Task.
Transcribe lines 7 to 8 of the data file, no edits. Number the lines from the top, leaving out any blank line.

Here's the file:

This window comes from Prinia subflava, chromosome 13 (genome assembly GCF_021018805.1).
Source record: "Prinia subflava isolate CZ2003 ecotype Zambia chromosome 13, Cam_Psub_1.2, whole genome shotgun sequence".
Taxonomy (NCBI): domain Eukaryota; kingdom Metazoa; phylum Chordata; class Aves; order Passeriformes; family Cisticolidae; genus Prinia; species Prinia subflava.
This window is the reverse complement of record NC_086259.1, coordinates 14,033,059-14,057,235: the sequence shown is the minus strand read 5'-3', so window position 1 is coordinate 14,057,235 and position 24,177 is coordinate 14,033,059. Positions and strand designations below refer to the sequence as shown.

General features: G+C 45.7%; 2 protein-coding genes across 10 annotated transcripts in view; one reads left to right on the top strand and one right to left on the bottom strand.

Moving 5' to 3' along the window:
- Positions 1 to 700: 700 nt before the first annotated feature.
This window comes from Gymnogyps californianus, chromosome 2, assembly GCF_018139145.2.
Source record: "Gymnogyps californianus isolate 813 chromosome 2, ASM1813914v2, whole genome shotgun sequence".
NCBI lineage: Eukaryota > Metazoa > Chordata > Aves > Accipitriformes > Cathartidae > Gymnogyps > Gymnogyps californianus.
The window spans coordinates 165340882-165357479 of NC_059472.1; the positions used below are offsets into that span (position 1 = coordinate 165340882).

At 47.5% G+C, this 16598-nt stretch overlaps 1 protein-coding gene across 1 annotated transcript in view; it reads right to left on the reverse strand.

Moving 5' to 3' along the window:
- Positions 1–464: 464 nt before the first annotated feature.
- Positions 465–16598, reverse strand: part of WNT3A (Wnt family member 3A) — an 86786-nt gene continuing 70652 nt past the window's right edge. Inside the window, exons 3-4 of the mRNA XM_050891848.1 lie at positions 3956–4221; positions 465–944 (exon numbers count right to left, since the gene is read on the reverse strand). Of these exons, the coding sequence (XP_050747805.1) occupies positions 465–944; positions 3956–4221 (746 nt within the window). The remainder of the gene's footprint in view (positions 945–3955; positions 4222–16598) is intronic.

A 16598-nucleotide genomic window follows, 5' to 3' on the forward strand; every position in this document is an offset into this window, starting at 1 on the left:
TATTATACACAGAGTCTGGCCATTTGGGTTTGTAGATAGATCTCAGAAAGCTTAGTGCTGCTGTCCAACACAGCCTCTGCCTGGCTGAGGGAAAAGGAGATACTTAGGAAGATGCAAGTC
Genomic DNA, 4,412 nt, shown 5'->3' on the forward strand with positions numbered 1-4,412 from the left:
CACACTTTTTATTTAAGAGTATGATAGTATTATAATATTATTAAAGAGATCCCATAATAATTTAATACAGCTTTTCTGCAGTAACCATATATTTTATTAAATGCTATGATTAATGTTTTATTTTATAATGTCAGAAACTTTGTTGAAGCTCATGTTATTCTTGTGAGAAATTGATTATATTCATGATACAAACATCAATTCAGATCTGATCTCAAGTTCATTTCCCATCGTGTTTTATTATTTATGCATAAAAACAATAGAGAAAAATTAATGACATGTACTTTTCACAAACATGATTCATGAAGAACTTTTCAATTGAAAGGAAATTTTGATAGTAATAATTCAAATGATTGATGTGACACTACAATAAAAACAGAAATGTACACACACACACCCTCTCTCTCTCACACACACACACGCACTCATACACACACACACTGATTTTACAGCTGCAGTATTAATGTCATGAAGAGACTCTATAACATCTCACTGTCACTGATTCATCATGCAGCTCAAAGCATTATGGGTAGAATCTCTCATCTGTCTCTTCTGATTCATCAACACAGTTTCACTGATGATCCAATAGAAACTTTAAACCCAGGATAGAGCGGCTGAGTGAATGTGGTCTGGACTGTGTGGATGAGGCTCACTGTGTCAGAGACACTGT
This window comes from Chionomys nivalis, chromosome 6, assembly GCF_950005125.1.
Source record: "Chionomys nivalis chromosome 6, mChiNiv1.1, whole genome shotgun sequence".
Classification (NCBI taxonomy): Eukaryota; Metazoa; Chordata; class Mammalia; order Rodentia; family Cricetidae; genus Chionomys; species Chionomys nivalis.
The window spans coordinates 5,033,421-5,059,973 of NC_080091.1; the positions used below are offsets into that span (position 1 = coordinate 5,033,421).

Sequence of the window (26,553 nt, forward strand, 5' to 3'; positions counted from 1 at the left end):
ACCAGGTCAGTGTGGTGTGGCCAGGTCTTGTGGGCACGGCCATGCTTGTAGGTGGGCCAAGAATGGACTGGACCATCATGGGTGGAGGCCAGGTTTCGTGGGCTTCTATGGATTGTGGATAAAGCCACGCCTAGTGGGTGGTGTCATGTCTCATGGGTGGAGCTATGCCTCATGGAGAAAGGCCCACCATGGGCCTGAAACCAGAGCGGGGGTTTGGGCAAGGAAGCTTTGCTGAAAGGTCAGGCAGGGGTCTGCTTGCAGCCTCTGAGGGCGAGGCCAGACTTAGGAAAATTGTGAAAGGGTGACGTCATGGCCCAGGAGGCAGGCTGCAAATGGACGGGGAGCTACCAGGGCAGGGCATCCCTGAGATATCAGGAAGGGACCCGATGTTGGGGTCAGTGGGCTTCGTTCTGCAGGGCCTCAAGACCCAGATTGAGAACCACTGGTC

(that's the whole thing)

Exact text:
- Positions 1 to 700: 700 nt before the first annotated feature.
This window comes from Gymnogyps californianus, chromosome 2, assembly GCF_018139145.2.